In United States v. Cerecedo Hermanos y Compania, 209 U.S. 337, page 339, 28 S. Ct. 532, 533, 52 L. Ed. 821, the court thus stated the applicable principle of law: "We have said that, when the meaning of a statute is doubtful, great weight should be given to the construction placed upon it by the department charged with its execution.Summary of this case from Minnesota Tea Co. v. Commissioner
Submitted March 5, 1908. Decided April 6, 1908.
When the meaning of a statute is doubtful the construction given by the department charged with its execution should be given great weight. Robertson v. Downing, 127 U.S. 607; United States v. Healy, 160 U.S. 136. The reenactment by Congress, without change, of a statute which had previously received long continued executive construction, is an adoption by Congress of such construction. United States v. Falk, 204 U.S. 143. Par. 296 of the Tariff Act of July 11, 1897, construed in accordance with Treasury decisions.
Mr. Assistant Attorney General Sanford for appellant, submitted.
No counsel appeared for appellee.
The appellee imported into Porto Rico from France thirty cases of red wine, twenty-four bottles to the case, and each bottle containing more than one pint and less than a quart of wine.
The wine was classified by appraisers at the port of San Juan under paragraph 296 of the present tariff act and the reciprocity treaty with France of May 30, 1898, as being dutiable at $1.25 per dozen bottles, making a total of $75. Upon this classification the entry was liquidated and the duty paid.
The appellee in due time protested against the classification and the decision of the collector, stating that "the wine in question has been assessed at $1.25 per dozen bottles, when it should be by cases of 24/2 bottles."
The board of appraisers decided against the collector and in favor of the protest, saying:
"The wine in question being contained in cases of 24 bottles, and each bottle containing over a pint, was clearly subject to duty at $1.60 per case, and any excess beyond this quantity found in such bottles would be subject to a duty only of 5 cents per pint or fractional part thereof."
The District Court affirmed the decision of the board of appraisers.
The only question in the case is the construction of paragraph 296, the material portions of which are as follows:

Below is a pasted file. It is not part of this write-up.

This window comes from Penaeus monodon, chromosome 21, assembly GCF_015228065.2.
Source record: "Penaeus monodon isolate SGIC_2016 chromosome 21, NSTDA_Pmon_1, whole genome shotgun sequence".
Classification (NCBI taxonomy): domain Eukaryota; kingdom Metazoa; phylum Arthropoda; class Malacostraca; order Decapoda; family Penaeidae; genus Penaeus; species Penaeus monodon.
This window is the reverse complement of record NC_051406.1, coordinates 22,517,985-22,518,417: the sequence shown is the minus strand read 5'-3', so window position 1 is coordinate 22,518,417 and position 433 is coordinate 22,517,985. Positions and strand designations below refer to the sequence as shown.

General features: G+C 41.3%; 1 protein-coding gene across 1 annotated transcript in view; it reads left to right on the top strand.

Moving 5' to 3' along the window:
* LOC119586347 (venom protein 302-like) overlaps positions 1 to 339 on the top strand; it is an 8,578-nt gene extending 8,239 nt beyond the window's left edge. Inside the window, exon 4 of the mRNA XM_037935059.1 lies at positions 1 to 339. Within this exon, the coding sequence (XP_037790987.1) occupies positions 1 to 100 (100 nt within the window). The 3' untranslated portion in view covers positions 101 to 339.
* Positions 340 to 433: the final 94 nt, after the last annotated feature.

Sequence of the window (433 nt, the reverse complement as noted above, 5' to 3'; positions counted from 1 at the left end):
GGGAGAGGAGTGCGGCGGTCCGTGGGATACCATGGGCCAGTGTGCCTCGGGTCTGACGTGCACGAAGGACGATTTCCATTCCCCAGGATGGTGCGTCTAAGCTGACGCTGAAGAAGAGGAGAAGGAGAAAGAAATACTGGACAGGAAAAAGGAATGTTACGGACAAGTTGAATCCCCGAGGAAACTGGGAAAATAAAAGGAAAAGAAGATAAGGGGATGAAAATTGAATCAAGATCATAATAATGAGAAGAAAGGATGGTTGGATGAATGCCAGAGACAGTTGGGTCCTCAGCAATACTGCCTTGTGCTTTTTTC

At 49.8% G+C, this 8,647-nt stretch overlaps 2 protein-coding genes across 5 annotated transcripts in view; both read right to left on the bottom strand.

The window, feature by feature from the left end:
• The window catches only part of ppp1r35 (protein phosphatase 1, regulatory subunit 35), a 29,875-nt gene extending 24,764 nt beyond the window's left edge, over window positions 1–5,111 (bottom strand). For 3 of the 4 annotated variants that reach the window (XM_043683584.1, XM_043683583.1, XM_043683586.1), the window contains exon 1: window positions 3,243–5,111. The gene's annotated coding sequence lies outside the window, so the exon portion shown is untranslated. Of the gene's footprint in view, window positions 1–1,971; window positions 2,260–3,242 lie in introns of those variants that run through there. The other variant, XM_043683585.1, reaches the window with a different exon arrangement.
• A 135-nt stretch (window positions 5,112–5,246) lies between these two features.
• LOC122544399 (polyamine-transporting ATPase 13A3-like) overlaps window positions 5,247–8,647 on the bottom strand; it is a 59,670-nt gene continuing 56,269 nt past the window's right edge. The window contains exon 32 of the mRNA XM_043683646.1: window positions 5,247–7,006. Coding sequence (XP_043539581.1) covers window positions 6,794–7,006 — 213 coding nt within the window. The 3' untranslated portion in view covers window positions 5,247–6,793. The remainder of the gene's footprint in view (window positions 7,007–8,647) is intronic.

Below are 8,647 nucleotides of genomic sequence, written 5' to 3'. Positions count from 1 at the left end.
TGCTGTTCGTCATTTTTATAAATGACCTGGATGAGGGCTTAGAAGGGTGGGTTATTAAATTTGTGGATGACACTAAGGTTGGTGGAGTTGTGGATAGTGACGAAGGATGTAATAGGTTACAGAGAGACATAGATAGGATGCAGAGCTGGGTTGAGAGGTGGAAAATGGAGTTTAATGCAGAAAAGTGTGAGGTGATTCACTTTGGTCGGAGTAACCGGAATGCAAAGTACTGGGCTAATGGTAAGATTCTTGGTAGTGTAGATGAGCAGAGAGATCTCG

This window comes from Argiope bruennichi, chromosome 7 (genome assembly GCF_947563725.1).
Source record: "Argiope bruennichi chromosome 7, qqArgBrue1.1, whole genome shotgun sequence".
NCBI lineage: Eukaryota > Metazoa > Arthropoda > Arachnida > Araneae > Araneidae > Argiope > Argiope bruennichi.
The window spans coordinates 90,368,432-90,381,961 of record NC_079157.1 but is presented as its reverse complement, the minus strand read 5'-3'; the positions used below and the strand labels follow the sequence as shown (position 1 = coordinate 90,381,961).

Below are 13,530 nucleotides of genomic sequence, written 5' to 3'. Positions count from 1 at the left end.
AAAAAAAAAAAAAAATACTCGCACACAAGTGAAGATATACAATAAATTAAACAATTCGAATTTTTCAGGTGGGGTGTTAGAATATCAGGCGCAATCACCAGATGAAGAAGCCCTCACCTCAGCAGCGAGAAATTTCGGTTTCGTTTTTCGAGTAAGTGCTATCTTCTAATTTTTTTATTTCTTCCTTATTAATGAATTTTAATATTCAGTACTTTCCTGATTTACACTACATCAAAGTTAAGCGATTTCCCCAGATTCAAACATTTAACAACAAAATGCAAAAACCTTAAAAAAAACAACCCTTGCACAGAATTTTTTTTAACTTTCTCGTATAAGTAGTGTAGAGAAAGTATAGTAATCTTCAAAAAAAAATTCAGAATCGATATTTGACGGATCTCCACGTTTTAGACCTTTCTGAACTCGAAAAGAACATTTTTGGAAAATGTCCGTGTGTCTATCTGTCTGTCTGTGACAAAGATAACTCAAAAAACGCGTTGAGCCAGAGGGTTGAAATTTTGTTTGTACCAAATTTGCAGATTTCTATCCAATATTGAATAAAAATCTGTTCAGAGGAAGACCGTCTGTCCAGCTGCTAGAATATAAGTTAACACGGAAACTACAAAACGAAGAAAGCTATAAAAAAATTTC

"In bottles or jugs, per case of 1 dozen bottles or jugs, containing each not more than 1 quart and more than 1 pint, or 24 bottles or jugs containing each not more than 1 pint, $1.60 per case; and any excess beyond these quantities found in such bottles or jugs shall be subject to a duty of 5 cents per pint or fractional part thereof. . . ."
It is the contention of the Government that the paragraph separates still wines in bottles into three classes and fixes a specific rate of duty on each, as follows:
"( a) Bottles `containing each not more than one pint,' which are to be assessed as full pints at $1.60 per 24 bottles, or at the rate of 6 2/3 cents per pint; ( b) bottles `containing each not more than one quart and more than one pint,' which are to be assessed as full quarts at $1.60 per dozen bottles, that is, at the same rate of 6 2/3 cents per pint; and ( c) bottles containing `any excess beyond these quantities,' which are to be assessed at the rate of $1.60 per dozen, plus 5 cents per pint or fractional pint on the excess over a quart contained in each bottle."
We think the contention is right, and needs no comment to make it clear.
Counsel for the Government also points out that the provisions of the tariff act of 1875 and subsequent acts were substantially similar to paragraph 296, and that the Treasury decisions thereunder were in accordance with the interpretation for which the Government now contends. The first of these decisions was made in 1879. In re De Luze, T.D. 4060. The ruling was repeated in 1893. In re G.W. Sheldon Co., T.D. 14,461. And again in 1899. In re Wyman, T.D. 20843.
We have said that when the meaning of a statute is doubtful great weight should be given to the construction placed upon it by the department charged with its execution. Robertson v. Downing, 127 U.S. 607; United States v. Healey, 160 U.S. 136. And we have decided that the reenactment by Congress, without change, of a statute, which had previously received long continued executive construction, is an adoption by Congress of such construction. United States v. Falk, 204 U.S. 143, 152.
MR. JUSTICE WHITE and MR. JUSTICE PECKHAM concur solely because of the prior administrative construction.